Non-Hodgkin's Lymphoma Survivor
- Diagnosed with non-Hodgkin’s lymphoma at age 64 in 1999
- Treated with chemotherapy and cured with an autologous bone marrow transplant in a clinical study in 2001
- In 2013, exercising regularly and living a healthy life at age 78
There aren’t many people like Roger Sweet. In 1999, at 64 years young, Roger could pull off 32 chin-ups—a feat that not many people of any age can claim. That year he was diagnosed with follicular large-cell non-Hodgkin’s lymphoma. He had a bone marrow transplant at Seattle Cancer Care Alliance (SCCA) two years later, and today he’s one of the fittest people you’ll ever meet.
A professional product and graphics designer and engineer during his career days, Roger worked at Mattel Toys, and part of his job was to invent the next toy craze. He designed fashion accessories for Barbie and originated and named the He-Man character. He’s also the man behind the general concept of the Masters of the Universe male action figure line.
“He-Man was so different from me physically that he was very appealing to me,” Roger said. As a 13 year-old boy, he was nearly 5 feet tall and weighed 88 pounds. “The girls bullied me!” he said. In the next year he gained 17 pounds and grew to 5 feet 10 inches. “Still very skinny,” he said, “scrawny.” It was then that Roger started doing pushups and other exercises, like weight lifting and pole vaulting, to develop his body. Exercise became a life-long practice that Roger continues to this day.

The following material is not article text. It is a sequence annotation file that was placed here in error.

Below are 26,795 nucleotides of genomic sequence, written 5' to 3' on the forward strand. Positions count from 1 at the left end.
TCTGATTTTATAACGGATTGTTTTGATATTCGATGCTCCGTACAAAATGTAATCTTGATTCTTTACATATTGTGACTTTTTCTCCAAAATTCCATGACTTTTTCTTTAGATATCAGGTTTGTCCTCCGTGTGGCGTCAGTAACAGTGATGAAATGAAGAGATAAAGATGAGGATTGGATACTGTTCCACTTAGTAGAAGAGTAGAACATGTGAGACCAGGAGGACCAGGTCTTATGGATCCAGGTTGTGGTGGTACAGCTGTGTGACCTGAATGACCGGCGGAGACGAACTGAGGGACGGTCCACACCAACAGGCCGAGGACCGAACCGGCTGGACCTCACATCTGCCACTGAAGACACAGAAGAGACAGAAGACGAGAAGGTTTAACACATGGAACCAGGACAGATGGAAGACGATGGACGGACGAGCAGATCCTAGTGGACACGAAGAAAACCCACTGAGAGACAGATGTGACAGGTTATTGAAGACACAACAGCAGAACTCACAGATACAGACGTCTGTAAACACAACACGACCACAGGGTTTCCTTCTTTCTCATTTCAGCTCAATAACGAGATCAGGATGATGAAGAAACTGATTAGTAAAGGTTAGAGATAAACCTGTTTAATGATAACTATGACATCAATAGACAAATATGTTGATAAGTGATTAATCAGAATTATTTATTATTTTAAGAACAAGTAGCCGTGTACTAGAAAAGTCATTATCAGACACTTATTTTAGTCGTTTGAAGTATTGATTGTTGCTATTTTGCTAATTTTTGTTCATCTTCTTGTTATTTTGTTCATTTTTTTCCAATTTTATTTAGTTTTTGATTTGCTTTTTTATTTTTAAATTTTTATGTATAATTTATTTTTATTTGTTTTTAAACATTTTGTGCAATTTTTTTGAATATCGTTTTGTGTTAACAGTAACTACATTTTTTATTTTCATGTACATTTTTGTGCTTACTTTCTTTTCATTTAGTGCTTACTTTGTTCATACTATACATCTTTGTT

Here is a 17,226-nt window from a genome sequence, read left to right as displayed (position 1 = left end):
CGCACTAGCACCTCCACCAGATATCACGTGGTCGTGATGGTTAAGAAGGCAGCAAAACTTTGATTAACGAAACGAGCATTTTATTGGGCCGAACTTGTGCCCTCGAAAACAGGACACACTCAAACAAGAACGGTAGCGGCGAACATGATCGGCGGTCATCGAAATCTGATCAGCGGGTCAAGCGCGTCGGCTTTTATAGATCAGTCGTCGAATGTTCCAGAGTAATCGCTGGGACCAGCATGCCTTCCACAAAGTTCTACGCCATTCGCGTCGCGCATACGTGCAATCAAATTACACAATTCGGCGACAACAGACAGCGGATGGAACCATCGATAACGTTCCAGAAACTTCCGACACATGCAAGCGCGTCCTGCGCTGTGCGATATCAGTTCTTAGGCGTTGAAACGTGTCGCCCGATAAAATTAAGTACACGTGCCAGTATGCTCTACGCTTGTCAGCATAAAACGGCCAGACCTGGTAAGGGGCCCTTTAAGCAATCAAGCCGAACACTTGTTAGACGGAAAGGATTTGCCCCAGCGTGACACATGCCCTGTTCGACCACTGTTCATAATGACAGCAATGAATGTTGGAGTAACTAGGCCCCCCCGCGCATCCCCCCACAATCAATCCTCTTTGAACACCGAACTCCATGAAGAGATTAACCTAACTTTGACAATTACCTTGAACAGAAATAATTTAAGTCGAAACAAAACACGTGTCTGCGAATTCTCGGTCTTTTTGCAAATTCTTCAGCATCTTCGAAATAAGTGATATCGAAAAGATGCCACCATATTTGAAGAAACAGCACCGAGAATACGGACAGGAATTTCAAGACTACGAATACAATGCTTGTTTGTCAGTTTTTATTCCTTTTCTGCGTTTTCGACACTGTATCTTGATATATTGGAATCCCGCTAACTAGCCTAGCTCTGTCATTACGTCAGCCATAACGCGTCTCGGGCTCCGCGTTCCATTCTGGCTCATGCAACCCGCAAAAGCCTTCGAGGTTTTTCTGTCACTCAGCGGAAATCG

Diagnosis & Treatment
Roger found out that he had cancer in August 1999. He found a lump on his throat, and a biopsy revealed it was lymphoma.
“Everybody has some fear of cancer, and I got the news and thought it [the cancer] might kill me,” Roger said. “But I looked over my life, and if it was my time, then I had no regrets.”
But it wasn’t “Roger’s time.” In the remaining months of 1999 he received chemotherapy in a hospital not far from his home. His cancer went into remission, but eight months later it returned. Roger’s doctor told him the standard treatment wasn’t going to work for him, and he referred Roger to University of Washington Medical Center (UWMC) and SCCA, where Roger began preparations for an autologous stem cell transplant under the care of medical oncologist Ajay K. Gopal, MD.
Alternatives for Older Patients
For many patients with non-Hodgkin’s lymphoma, the standard treatments can do more harm than good—frustrating scientists in the clinical research division at Fred Hutchinson Cancer Research Center, like Dr. Gopal, and leading them to search for a better way to treat this disease.
"Unfortunately, most people [with non-Hodgkin’s lymphoma] will relapse after their primary therapy, and most therapies in the past for patients with relapsed lymphoma have been targeted to younger adults," said Dr. Gopal. But the disease most often occurs in older people, like Roger, who are in their 60s.